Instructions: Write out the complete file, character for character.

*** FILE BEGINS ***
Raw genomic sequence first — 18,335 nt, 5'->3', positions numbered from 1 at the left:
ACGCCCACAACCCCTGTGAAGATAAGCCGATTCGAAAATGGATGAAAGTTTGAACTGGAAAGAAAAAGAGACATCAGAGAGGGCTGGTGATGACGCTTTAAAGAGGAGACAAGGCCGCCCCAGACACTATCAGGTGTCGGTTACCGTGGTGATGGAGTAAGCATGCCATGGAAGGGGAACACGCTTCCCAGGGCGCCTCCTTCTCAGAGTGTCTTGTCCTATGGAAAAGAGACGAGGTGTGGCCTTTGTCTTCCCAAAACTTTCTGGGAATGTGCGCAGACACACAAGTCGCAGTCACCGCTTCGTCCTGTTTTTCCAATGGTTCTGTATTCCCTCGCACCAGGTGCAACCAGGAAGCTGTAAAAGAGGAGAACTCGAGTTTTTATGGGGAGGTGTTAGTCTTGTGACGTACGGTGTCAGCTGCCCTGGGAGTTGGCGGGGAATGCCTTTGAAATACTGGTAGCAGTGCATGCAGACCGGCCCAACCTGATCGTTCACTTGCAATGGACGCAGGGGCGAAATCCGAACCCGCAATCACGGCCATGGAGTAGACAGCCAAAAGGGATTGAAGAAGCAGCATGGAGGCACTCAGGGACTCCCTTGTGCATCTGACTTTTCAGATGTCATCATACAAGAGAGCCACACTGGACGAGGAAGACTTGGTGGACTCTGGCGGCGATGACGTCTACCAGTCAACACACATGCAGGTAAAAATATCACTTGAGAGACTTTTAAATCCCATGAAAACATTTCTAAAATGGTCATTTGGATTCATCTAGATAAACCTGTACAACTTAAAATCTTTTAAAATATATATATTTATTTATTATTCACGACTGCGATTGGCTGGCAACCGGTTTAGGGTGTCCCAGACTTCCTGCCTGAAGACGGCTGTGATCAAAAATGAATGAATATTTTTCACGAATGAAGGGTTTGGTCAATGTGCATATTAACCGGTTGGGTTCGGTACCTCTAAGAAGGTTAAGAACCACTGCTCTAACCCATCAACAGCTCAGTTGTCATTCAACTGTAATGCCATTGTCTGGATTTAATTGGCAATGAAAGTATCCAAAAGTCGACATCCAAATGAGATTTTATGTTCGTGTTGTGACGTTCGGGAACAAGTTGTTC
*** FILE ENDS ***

Raw genomic sequence first — 18,335 nt, 5'->3', positions numbered from 1 at the left:
ACGCCCACAACCCCTGTGAAGATAAGCCGATTCGAAAATGGATGAAAGTTTGAACTGGAAAGAAAAAGAGACATCAGAGAGGGCTGGTGATGACGCTTTAAAGAGGAGACAAGGCCGCCCCAGACACTATCAGGTGTCGGTTACCGTGGTGATGGAGTAAGCATGCCATGGAAGGGGAACACGCTTCCCAGGGCGCCTCCTTCTCAGAGTGTCTTGTCCTATGGAAAAGAGACGAGGTGTGGCCTTTGTCTTCCCAAAACTTTCTGGGAATGTGCGCAGACACACAAGTCGCAGTCACCGCTTCGTCCTGTTTTTCCAATGGTTCTGTATTCCCTCGCACCAGGTGCAACCAGGAAGCTGTAAAAGAGGAGAACTCGAGTTTTTATGGGGAGGTGTTAGTCTTGTGACGTACGGTGTCAGCTGCCCTGGGAGTTGGCGGGGAATGCCTTTGAAATACTGGTAGCAGTGCATGCAGACCGGCCCAACCTGATCGTTCACTTGCAATGGACGCAGGGGCGAAATCCGAACCCGCAATCACGGCCATGGAGTAGACAGCCAAAAGGGATTGAAGAAGCAGCATGGAGGCACTCAGGGACTCCCTTGTGCATCTGACTTTTCAGATGTCATCATACAAGAGAGCCACACTGGACGAGGAAGACTTGGTGGACTCTGGCGGCGATGACGTCTACCAGTCAACACACATGCAGGTAAAAATATCACTTGAGAGACTTTTAAATCCCATGAAAACATTTCTAAAATGGTCATTTGGATTCATCTAGATAAACCTGTACAACTTAAAATCTTTTAAAATATATATATTTATTTATTATTCACGACTGCGATTGGCTGGCAACCGGTTTAGGGTGTCCCAGACTTCCTGCCTGAAGACGGCTGTGATCAAAAATGAATGAATATTTTTCACGAATGAAGGGTTTGGTCAATGTGCATATTAACCGGTTGGGTTCGGTACCTCTAAGAAGGTTAAGAACCACTGCTCTAACCCATCAACAGCTCAGTTGTCATTCAACTGTAATGCCATTGTCTGGATTTAATTGGCAATGAAAGTATCCAAAAGTCGACATCCAAATGAGATTTTATGTTCGTGTTGTGACGTTCGGGAACAAGTTGTTC